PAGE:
Managing Stress

Why You Need to Sleep More and How to Achieve This!

Getting enough sleep is crucial to your overall well being. Why?
Because it leads to overall improvements in health. Better memory, improved mood (less anxiety and depression), greater comfort in your body, fewer injuries, increased weight management and a stronger immune system (so you don’t get every cold going around)!
How do you achieve this?
1. Go to sleep and wake up at the same time each day.
2. Turn off all electronics – keep your bedroom a quiet zone.
3. Keep your room really dark.
4. Don’t go to bed upset or angry.
5. Avoid all stimulants like coffee, tea, alcohol, etc.
6. Choose L-Tryptophan rich foods like bananas, nuts/seeds, honey.
7. Use Melatonin.
8. Try these things to start with and make a commitment to 8-9 hours sleep each night!

Ask Dr. Anna S.3.E.37
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Dr. Christina Hibbert’s Pep Talk for Healing Trauma through Exercise

Dr. Baranowsky interviews psychologist and PTSD specialist, Dr. Christina Hibbert, about her new book, “8 Keys to Mental Health through Exercise”.

A few key takeaways…
1. Exercise does not have to always involve intense physical activity. Just trying to be more active is a great start.
2. Tackling the thoughts, beliefs and feelings behind exercising is important. Watch for how you talk yourself through the exercise and how much pressure you are putting on yourself. If you shift your mentality from “I have to exercise for 45 minutes daily” to “I’m just moving my body for mental health”, exercising will become a little easier.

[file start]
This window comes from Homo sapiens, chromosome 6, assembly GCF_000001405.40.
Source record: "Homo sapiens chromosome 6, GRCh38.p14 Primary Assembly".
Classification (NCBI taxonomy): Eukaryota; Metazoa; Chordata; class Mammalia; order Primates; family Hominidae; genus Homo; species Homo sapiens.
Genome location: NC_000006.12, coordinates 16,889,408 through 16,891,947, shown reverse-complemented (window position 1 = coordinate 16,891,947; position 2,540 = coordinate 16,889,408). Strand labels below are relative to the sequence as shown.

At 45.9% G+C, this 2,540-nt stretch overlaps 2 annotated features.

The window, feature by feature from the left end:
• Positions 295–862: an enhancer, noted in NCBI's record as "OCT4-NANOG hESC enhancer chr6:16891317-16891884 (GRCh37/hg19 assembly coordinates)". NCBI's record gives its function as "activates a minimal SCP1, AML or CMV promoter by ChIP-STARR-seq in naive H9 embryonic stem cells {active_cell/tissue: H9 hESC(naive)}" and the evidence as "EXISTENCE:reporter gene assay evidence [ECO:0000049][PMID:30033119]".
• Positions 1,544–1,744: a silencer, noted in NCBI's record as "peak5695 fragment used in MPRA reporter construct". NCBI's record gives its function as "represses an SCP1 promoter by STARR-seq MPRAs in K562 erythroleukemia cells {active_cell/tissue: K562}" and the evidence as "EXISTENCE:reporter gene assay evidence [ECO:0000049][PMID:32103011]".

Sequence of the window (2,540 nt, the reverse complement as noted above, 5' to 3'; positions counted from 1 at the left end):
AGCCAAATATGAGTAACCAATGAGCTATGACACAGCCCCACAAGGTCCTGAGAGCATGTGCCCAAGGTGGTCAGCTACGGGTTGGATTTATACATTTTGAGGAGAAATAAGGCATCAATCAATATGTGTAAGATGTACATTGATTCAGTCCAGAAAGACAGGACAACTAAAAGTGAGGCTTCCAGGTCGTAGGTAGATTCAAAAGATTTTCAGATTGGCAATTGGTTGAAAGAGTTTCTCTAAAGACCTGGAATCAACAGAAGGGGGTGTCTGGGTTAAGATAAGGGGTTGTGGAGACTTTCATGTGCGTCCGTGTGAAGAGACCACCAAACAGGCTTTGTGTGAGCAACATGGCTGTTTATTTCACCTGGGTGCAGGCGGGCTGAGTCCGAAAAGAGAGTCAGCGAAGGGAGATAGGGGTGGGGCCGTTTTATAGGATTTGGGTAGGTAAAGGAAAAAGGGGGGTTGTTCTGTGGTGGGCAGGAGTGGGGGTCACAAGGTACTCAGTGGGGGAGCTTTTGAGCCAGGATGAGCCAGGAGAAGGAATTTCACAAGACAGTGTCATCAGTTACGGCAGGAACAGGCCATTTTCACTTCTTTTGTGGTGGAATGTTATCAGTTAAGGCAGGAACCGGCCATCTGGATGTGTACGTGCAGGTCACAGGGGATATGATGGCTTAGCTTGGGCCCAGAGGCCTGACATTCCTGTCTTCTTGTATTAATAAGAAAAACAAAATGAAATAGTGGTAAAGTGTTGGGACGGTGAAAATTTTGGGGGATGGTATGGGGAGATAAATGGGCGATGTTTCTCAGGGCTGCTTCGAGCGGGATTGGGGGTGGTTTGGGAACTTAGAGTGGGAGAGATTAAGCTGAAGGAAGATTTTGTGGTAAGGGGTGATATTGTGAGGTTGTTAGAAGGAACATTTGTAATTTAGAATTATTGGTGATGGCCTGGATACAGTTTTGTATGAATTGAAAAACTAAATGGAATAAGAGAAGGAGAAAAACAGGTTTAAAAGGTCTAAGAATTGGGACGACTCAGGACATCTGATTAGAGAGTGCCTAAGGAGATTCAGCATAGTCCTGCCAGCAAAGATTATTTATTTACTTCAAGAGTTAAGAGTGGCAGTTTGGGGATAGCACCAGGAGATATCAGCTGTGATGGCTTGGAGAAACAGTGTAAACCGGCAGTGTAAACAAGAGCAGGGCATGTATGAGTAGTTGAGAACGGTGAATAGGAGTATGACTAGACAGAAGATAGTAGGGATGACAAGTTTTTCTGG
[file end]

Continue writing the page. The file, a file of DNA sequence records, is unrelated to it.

3. Be gentle with yourself.
4. Pick an activity that you’re actually interested in. There is no need to copy other people.
5. Most people stick with exercising for the long term for the mental health benefits, not for the physical appearance.
6. Start small and build up. 10 minutes a day of physical activity for 2-3 days a week is a great start.

Check out Dr. Hibbert’s website here:

Ask Dr Anna S.3.E.31

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Shake to Release Stress Exercise. Try it now!

Watch this video to learn how to use the Shake for Stress Release exercise with Dr. Anna Baranowsky and Frank Pasquill.

Understanding that the large Psoas muscle is implicated in any stress reaction is a useful realization. Whenever we feel stress we ignite the fight, flight or freeze mechanism in our body and this generally tends to create tension in the Psoas muscle. If we shake, using a series of exercises that release tension in this part of the body, we can relieve feelings of tension and engage a relaxation response to help resolve chronic tension.

Frank Pasquill is the developer of Emotional Tuning and he joins Dr Anna Baranowsky in her Psoas Shake for Stress Release exercise. This Shake to Release Stress exercise is a simple approach for dealing with a stressful moment where you need to “reset” to a more relaxed feeling in your body and mind. Try it a few times to get the best results. You can try it with a “laugher shake” or just use the simplified “shaking” steps. Dr Baranowsky recommends using all four shake exercises 3 times in a row. Then check how you feel.


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Negative thoughts are sticky

Ever wonder why you cannot stop thinking about that negative thing in the past?
Negative thoughts are really sticky and the unconscious mind stores bad memories and replays them.
This is really a mechanism to keep us safe but can leave us feeling unwell if we don’t work through those old memories.

1. Recognize a negative thought
2. Notice if it is hooked into an earlier bad experience
3. When you see the source, you now can recognize that the pain in this moment is more about the past than the present – free yourself up!

Ask Dr. Anna S. 3. E. 9.

Prediction Models for PTSD give hope for early ID & care

Learn about the early markers of stress and strain and who could benefit from early intervention.

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